Few programs in college football, at any level, have made more progress over the past seven seasons than Marietta College.
A graph charting the win totals of the Pioneers would veer steadily upward: from 0-10 in 2012 to 1-9, 2-8, 2-8, 3-7 and then 6-4 last season. This season, Marietta has started 5-0, its best record through five games since 1923.
Overseeing the resurrection on the banks of the Ohio River is Andy Waddle, a 1997 Greenon High School graduate who played a part in some of the greatest teams in Wittenberg Tigers history as a defensive back and as a defensive coordinator. Marietta gave Waddle his first head coaching job in 2013 after he spent eight seasons on Wittenberg head coach Joe Fincham’s staff.
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Waddle has turned a program with the most losses in Ohio Athletic Conference history into a contender, though he also realizes there’s a long way to go.
“We’re kind of in the middle of it right now,” Waddle said Monday, “so I don’t think you have too much time to think about anything other than preparing for your next opponent. We realize we have some very tough opponents in front of us. The way the schedule has worked out is the only teams we have beaten so far are the teams we beat last year. We’ve got some big tasks and challenges in front of us, so we really don’t think about reflecting on where we are.”
Marietta has more victories in the last two seasons than it did in Waddle’s first four seasons. It’s winning in style, too, and by making bold decisions.
Marietta beat Capital 51-50 on Sept. 8 in part by twice adding 2-point conversions after touchdowns in the fourth quarter. In a 43-42 victory over Ohio Northern on Sept. 29, Marietta added a 2-point conversion after a touchdown with 22 seconds to play instead of kicking the extra point to send the game to overtime.
“It’s a game-flow thing,” Waddle said. “To be perfectly honest, that’s part of it. I didn’t go into the game saying if we’re tied with one minute left in the game, then we’re going to go for two. That wasn’t the thought process going into the week. But we’ve been very good in my time here with our two-point plays.”
There was more drama last Saturday as Tanner Clarke’s 1-yard touchdown run with 1:19 to play led to a 38-34 victory at Heidelberg.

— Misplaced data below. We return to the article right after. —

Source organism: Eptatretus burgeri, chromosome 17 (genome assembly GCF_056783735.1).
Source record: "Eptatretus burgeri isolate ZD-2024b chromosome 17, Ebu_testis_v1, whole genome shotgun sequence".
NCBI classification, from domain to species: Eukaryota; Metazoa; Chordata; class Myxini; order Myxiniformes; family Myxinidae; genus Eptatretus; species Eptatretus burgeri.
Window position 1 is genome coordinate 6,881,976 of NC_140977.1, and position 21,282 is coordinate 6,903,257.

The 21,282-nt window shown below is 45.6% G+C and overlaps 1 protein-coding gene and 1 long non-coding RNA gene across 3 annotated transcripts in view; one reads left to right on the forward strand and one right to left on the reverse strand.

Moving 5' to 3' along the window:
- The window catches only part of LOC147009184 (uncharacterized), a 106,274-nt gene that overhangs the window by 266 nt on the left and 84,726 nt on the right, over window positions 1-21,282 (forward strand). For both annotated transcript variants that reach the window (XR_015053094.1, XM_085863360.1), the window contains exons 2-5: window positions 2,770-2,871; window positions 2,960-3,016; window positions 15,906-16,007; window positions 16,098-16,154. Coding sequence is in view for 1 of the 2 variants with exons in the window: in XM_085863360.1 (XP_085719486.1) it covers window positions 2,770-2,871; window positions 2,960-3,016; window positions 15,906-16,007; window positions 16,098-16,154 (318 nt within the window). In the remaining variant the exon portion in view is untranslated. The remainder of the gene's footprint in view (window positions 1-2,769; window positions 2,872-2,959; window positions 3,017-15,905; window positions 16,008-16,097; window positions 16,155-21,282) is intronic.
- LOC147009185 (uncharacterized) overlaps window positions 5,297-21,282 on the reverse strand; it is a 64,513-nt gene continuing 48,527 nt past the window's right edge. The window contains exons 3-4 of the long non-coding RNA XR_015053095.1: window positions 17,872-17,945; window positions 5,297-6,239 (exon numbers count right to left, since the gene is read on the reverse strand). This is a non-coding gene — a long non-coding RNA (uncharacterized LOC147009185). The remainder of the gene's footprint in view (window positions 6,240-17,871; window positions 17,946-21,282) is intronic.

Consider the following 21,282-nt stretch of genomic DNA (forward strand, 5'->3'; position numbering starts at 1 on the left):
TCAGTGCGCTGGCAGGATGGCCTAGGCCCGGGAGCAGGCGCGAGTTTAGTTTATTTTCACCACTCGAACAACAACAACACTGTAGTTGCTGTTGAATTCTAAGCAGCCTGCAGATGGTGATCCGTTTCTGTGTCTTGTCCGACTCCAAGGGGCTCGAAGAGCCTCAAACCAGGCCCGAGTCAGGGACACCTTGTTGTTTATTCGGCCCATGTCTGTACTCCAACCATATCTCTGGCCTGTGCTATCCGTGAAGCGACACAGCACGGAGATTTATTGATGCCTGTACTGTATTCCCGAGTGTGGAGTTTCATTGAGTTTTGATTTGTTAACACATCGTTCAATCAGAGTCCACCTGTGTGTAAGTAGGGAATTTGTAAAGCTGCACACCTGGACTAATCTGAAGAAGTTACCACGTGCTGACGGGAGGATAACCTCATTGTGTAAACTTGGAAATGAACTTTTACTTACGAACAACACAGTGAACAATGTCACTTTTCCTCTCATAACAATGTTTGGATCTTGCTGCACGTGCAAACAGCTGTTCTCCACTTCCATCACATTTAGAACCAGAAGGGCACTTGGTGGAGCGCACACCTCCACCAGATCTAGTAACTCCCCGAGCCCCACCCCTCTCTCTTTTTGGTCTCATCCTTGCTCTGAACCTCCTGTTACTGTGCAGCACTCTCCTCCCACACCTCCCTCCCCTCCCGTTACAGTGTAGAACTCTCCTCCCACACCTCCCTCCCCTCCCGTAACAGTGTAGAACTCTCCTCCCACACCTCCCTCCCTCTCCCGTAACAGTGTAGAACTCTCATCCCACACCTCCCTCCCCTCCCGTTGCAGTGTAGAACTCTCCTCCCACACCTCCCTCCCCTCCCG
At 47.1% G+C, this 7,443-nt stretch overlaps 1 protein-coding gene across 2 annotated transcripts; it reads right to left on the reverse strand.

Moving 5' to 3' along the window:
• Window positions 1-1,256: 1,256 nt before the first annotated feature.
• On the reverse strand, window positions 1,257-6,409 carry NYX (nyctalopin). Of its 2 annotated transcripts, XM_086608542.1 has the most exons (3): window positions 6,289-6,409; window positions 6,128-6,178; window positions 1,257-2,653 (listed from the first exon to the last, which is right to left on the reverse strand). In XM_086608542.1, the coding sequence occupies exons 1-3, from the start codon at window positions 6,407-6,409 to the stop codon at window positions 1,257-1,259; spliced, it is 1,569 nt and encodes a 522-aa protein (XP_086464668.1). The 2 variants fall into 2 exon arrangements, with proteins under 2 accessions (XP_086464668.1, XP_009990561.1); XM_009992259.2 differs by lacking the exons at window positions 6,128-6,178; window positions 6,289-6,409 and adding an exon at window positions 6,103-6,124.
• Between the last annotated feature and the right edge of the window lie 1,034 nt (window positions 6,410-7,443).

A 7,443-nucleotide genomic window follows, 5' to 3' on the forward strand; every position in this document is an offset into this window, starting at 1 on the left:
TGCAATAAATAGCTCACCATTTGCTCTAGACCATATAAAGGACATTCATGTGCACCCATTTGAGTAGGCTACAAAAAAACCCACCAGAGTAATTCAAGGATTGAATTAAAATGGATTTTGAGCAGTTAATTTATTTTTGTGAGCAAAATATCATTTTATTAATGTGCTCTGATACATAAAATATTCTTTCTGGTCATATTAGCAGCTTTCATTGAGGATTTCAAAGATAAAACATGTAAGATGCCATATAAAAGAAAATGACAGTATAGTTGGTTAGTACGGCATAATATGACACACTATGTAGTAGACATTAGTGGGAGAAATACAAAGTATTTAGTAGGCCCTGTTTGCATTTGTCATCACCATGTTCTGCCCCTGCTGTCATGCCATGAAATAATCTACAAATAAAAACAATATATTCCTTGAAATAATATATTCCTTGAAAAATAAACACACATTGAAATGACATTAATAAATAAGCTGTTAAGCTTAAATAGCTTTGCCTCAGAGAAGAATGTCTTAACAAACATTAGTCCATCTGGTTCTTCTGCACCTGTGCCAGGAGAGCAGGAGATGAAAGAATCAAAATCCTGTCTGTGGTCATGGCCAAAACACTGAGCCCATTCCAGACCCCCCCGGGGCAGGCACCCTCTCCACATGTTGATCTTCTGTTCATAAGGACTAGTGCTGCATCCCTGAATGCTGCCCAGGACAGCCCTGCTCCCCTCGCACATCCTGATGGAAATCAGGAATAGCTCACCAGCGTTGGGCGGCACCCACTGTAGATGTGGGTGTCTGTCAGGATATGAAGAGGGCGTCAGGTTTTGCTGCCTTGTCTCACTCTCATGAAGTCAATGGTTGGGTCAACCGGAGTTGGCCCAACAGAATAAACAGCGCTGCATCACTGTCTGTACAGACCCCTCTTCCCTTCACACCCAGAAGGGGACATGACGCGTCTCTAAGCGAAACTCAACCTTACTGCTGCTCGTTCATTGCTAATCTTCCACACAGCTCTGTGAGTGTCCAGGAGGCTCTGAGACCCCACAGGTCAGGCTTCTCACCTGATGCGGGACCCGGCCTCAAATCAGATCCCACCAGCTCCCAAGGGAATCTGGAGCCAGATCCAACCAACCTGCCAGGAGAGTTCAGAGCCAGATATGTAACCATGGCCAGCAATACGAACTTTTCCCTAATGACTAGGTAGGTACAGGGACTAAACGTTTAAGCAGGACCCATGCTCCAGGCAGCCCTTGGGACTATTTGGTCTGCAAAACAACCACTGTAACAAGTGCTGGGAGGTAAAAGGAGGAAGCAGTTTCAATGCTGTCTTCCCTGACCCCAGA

Asked if the season has been more fun or more nerve-wracking, Waddle didn’t hesitate before saying, “Fun.”
“What’s crazy a little bit about that is there’s certainly nerves involved and whatnot,” Waddle said, “but our guys and staff, you get in those situations and you just have that confidence that we’re going to figure out a way, and we have figured out a way. So that’s fun.”
Marietta shares first place in the OAC with No. 1 Mount Union, the defending national champion and perennial Division III powerhouse that has won all but one OAC title since 1995. Both teams are 4-0 in conference play.
The Pioneers play at Mount Union in the regular-season finale Nov. 10 and face two other top OAC teams in the coming weeks: at John Carroll (4-1, 3-1) on Oct. 20 and home vs. Baldwin-Wallace (4-1, 3-1) on Oct. 27.
Despite the tough road ahead, Waddle likes the mindset of his team, which expects to win now. That wasn’t always the case in the early years of his tenure.
“When I got here, we would have something go our way and we would have two things go against us,” Waddle said. “It almost felt like the universe was against us. It seemed like everything that could go wrong would go wrong. That’s kind of the opposite of what we’re experiencing right now. Some things have gone our way, and we’ve managed to win some close games. Some of it may just be purely luck or timing, but some of it is the expectation that you’re going to be able to make a play, and some of it is the young men in the program right are young men who are winners. That’s pretty awesome.”
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Waddle admitted getting the program to this point turned out to be harder than he expected. The losses took an emotional toll on him and his family. In his mind, though, he saw the potential in Marietta.
“When I interviewed at Marietta, I always felt there was a high ceiling here and that you’d be able to maybe do something even though it really maybe hadn’t been done before,” Waddle said. “We had some uniqueness in our majors. I felt we had a beautiful campus. I thought there were some things there you could build on. Obviously, there were some challenges to just get recruits to buy into it, to get players on your team to buy into it. to get players on your team to fight through some of the hard times. That was a challenge. But it’s fun, too, because even in the losses you could see the team improve from the start of the year my first year until the end of the year. You could see the small improvements the next year and the small improvements the next year. So I think we’ve been able to see growth over the past six years. That’s always helped my faith that we were doing the right things even though the growth wasn’t as fast I wanted it to be.”